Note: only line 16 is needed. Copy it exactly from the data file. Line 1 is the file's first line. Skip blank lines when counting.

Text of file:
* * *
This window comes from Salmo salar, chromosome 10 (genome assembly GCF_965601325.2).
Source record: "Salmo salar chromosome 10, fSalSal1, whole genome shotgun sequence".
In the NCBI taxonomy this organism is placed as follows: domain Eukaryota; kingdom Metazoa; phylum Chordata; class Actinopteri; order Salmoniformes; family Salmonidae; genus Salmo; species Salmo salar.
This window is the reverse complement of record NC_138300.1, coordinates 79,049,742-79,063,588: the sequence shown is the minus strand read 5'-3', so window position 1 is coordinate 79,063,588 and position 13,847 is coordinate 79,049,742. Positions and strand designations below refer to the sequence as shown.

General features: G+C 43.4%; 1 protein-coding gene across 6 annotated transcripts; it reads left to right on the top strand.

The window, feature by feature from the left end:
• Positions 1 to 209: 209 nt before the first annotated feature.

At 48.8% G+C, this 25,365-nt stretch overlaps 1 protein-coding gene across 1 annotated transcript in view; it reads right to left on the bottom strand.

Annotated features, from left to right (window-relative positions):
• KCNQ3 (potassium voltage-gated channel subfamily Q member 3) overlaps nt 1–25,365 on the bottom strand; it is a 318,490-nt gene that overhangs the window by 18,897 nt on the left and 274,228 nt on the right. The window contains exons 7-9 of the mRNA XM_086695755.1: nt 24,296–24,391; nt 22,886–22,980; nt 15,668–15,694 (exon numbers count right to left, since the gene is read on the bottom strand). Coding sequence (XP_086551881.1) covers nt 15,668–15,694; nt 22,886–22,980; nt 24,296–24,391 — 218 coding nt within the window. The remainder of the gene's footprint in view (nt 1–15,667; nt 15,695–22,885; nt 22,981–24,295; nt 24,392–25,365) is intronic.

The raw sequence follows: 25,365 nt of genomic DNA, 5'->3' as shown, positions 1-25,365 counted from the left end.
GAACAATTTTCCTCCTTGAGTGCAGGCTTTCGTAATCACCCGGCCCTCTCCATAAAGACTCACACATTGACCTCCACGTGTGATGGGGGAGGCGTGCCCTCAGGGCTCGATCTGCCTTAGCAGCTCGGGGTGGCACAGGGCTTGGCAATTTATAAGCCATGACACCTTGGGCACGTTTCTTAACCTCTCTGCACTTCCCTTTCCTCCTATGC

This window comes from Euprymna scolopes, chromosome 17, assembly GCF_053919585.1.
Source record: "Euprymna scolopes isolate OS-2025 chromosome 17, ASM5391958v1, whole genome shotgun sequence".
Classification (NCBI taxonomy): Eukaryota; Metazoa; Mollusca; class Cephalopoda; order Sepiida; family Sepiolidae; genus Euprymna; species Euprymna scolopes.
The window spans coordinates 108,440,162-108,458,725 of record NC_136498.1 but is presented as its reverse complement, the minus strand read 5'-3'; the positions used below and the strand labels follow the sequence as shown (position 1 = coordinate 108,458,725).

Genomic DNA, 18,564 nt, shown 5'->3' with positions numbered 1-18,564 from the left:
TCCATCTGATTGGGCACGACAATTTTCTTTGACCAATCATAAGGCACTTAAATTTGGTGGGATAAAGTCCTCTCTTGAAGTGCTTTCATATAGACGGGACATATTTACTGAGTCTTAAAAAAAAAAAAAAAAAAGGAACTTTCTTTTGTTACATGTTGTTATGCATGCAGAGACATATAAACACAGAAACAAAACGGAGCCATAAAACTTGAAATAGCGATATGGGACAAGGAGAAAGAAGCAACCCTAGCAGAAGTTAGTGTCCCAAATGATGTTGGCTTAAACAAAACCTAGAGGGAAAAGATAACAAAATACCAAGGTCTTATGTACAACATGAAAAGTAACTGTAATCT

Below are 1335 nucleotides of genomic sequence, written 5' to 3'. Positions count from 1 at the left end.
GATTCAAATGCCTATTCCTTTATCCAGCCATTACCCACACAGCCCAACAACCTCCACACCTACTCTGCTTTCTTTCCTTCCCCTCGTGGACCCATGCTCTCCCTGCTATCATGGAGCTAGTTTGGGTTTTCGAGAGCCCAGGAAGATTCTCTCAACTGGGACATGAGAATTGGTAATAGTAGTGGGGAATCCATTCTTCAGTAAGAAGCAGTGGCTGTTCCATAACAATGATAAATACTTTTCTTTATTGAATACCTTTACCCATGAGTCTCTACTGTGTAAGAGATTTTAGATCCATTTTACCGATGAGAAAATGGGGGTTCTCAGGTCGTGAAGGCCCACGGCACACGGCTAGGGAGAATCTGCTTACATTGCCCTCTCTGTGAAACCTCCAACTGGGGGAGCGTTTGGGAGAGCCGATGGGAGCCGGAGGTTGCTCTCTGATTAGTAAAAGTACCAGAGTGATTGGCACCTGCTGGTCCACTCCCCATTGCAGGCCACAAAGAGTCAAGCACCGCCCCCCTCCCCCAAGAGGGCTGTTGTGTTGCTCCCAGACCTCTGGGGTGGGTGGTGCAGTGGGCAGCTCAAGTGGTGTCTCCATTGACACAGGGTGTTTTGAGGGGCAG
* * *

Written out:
The window spans coordinates 108,440,162-108,458,725 of record NC_136498.1 but is presented as its reverse complement, the minus strand read 5'-3'; the positions used below and the strand labels follow the sequence as shown (position 1 = coordinate 108,458,725).